Pakistan's top diplomat is charged with resurrecting a relationship with the United States that seems only to get worse with time.
- By David KennerDavid Kenner is the Middle East editor at Foreign Policy. He is based in Beirut, Lebanon, and has been with FP since 2009 (a long time, he knows). He worked for FP previously in Cairo, where he covered the early days of the Arab Spring, and before that in Washington. He has attended Georgetown University and the American University of Beirut and has reported from Libya, Egypt, Gaza, Turkey, Lebanon, and Iraq.
DOHA, Qatar – Pakistani Foreign Minister Hina Rabbani Khar wants an apology.
Khar, Pakistan’s youngest foreign minister and the first woman to hold the post, has contended with a series of crises that would overwhelm even the most veteran diplomat. There was the Raymond Davis affair, where a CIA contractor shot and killed two men in the city of Lahore, and the revelation that Osama bin Laden was hiding in the Pakistani garrison town of Abbottabad — but the crisis Khar is trying to quell today relates to an attack that has been dubbed the "Salala incident."
On Nov. 26, two U.S. Apache helicopters, an AC-130 gunship, and two F-15E Strike Eagle fighter jets opened fire on two Pakistani military check posts along the Afghan-Pakistani border, killing 24 Pakistani soldiers. Pakistan reacted by shuttering the vital NATO ground supply routes into Afghanistan — they remain closed to this day. Pakistan’s parliament also responded in April by passing a 14-point set of guidelines meant to govern the U.S.-Pakistani relationship, which called on the government to seek an apology for the "condemnable and unprovoked" attack.
Khar challenged the United States to live up to its democratic ideals by respecting the will of Pakistan’s elected legislature. "A representative Parliament of 180 million people has spoken on one subject," she told Foreign Policy in an interview at the Brookings Institution’s U.S.-Islamic World Forum. "[This is] something which should have been forthcoming the day this incident happened, and what a partnership not only demands, but requires."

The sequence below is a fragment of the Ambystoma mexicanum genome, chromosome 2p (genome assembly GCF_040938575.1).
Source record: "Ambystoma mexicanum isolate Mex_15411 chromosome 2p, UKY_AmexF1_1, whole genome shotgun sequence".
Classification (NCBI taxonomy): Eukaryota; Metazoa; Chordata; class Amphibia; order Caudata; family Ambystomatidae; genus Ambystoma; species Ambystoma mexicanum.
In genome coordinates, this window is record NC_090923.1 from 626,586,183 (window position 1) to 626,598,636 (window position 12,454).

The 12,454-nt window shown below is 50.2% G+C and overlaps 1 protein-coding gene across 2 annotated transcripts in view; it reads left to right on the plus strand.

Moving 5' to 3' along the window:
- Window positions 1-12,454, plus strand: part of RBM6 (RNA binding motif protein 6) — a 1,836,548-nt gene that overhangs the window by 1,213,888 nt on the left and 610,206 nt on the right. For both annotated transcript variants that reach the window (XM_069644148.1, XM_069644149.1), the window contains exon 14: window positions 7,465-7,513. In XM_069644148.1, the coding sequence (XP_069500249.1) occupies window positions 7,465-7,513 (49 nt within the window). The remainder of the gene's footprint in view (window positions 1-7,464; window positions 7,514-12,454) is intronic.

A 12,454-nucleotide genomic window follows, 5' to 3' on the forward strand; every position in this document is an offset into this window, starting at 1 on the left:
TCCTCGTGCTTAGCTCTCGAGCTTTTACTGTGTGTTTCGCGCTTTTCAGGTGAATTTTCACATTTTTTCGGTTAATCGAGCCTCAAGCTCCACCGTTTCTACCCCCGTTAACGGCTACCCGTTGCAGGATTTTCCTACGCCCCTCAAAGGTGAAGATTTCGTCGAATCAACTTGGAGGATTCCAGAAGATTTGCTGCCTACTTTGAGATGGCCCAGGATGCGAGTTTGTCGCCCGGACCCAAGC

The United States, however, isn’t in the mood to say sorry. The relationship with Pakistan has hit its nadir in the past year — and to make matters worse, it’s now hostage to the election season. With Mitt Romney attacking Barack Obama as a president who "go[es] around the world and apologize[s] for America," the odds that the White House will give Khar what she wants, providing Republicans with political fodder in the process, appear slim.
Khar is well aware of the political obstacles, but focuses her appeal on America’s higher principles — to do "what we consider to be right rather than what is more popular." And after all, she argues, the dangers of operating based on purely political considerations goes both ways.
"For us in Pakistan … the most popular thing to do right now is to not move on NATO supply routes at all. It is to close them forever," she says. "If I were a political advisor to the prime minister, this is what I would advise him to do. But I’m not advising him to do that. One, I’m not his political advisor. And two, because what is at stake is much more important for Pakistan than just winning an election."
The latest challenge for the U.S.-Pakistani relationship is embodied by Shakil Afridi, the Pakistani doctor paid by the CIA paid to run a vaccination program as a cover for its intelligence-gathering operations in Abbottabad. In late May, a Pakistani tribal court sentenced Afridi to 33 years in prison — not for his work with the CIA, but for his alleged links to the militant group Lashkar-i-Islam. "Clearly, my advice at this point is that we don’t need to blow this out of proportion at all," Khar says, emphasizing that Afridi has two appeals of the judgment available to him. "But I would certainly not want this particular issue to cast a shadow over the relationship."
But other Pakistani officials have weighed in on the case, disparaging Afridi to the press as a heavy drinker, a womanizer, and professionally corrupt. Khar declined to disavow her colleagues’ words. "Typically, to give more information about people who become contentious is not very abnormal," she said. "If somebody is trying to give a better picture of what that person was about, good or bad … all of that is part of life."
The list of sticking points in the U.S.-Pakistani relationship stretches on. In the wake of a New York Times article laying out how Obama personally guided the drone war on Pakistani soil, Khar criticized the use of drones as counterproductive. "If you are creating 10 more targets for every target you take, are you doing a service or a disservice to your eventual goal of winning the war?" she asked.
Given the sheer volume of resentments the United States and Pakistan have accumulated since the beginning of 2011, Khar is often forced into the role of firefighter — and the fire raging the strongest right now is her Parliament’s demands for a reexamination of the relationship with the United States. She’s asking the White House to give her something, anything, to take back with her to Islamabad. "If the Parliament has 14 recommendations, maybe [on] four of them, [there could be] some movement forward," she says. "So we can say that yes, the aspirations and the will of the people of Pakistan are respected."
Whether she can accomplish that remains to be seen. Khar won the attention of the international media for cutting a glamorous figure on the world stage — has her gender and youth helped her rebuild the relationship with the United States? "I don’t know," she replies with a smile." If the last six months are anything to go by, it hasn’t helped me."